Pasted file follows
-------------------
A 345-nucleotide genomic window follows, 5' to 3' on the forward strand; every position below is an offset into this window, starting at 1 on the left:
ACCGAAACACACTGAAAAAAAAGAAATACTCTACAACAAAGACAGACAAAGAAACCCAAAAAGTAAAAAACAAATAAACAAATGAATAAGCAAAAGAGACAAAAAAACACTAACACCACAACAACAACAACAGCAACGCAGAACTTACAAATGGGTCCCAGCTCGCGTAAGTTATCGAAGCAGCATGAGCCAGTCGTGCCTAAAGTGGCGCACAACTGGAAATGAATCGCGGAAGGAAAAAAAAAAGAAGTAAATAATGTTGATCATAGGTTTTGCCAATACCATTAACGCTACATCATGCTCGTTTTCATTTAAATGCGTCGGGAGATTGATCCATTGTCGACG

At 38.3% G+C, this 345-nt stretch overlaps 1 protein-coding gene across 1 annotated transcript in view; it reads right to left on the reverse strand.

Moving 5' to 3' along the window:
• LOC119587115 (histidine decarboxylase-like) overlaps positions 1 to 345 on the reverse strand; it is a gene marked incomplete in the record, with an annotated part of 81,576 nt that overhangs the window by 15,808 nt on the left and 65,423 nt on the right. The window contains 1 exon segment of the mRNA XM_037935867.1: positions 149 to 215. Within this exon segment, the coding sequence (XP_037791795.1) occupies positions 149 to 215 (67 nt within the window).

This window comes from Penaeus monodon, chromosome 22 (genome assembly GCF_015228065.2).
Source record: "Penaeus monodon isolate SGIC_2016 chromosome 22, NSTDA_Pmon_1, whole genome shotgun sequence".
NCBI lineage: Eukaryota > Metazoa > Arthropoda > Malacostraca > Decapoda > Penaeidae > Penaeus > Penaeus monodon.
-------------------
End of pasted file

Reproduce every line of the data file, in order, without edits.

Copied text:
A 345-nucleotide genomic window follows, 5' to 3' on the forward strand; every position below is an offset into this window, starting at 1 on the left:
ACCGAAACACACTGAAAAAAAAGAAATACTCTACAACAAAGACAGACAAAGAAACCCAAAAAGTAAAAAACAAATAAACAAATGAATAAGCAAAAGAGACAAAAAAACACTAACACCACAACAACAACAACAGCAACGCAGAACTTACAAATGGGTCCCAGCTCGCGTAAGTTATCGAAGCAGCATGAGCCAGTCGTGCCTAAAGTGGCGCACAACTGGAAATGAATCGCGGAAGGAAAAAAAAAAGAAGTAAATAATGTTGATCATAGGTTTTGCCAATACCATTAACGCTACATCATGCTCGTTTTCATTTAAATGCGTCGGGAGATTGATCCATTGTCGACG

At 38.3% G+C, this 345-nt stretch overlaps 1 protein-coding gene across 1 annotated transcript in view; it reads right to left on the reverse strand.

Moving 5' to 3' along the window:
• LOC119587115 (histidine decarboxylase-like) overlaps positions 1 to 345 on the reverse strand; it is a gene marked incomplete in the record, with an annotated part of 81,576 nt that overhangs the window by 15,808 nt on the left and 65,423 nt on the right. The window contains 1 exon segment of the mRNA XM_037935867.1: positions 149 to 215. Within this exon segment, the coding sequence (XP_037791795.1) occupies positions 149 to 215 (67 nt within the window).

This window comes from Penaeus monodon, chromosome 22 (genome assembly GCF_015228065.2).
Source record: "Penaeus monodon isolate SGIC_2016 chromosome 22, NSTDA_Pmon_1, whole genome shotgun sequence".
NCBI lineage: Eukaryota > Metazoa > Arthropoda > Malacostraca > Decapoda > Penaeidae > Penaeus > Penaeus monodon.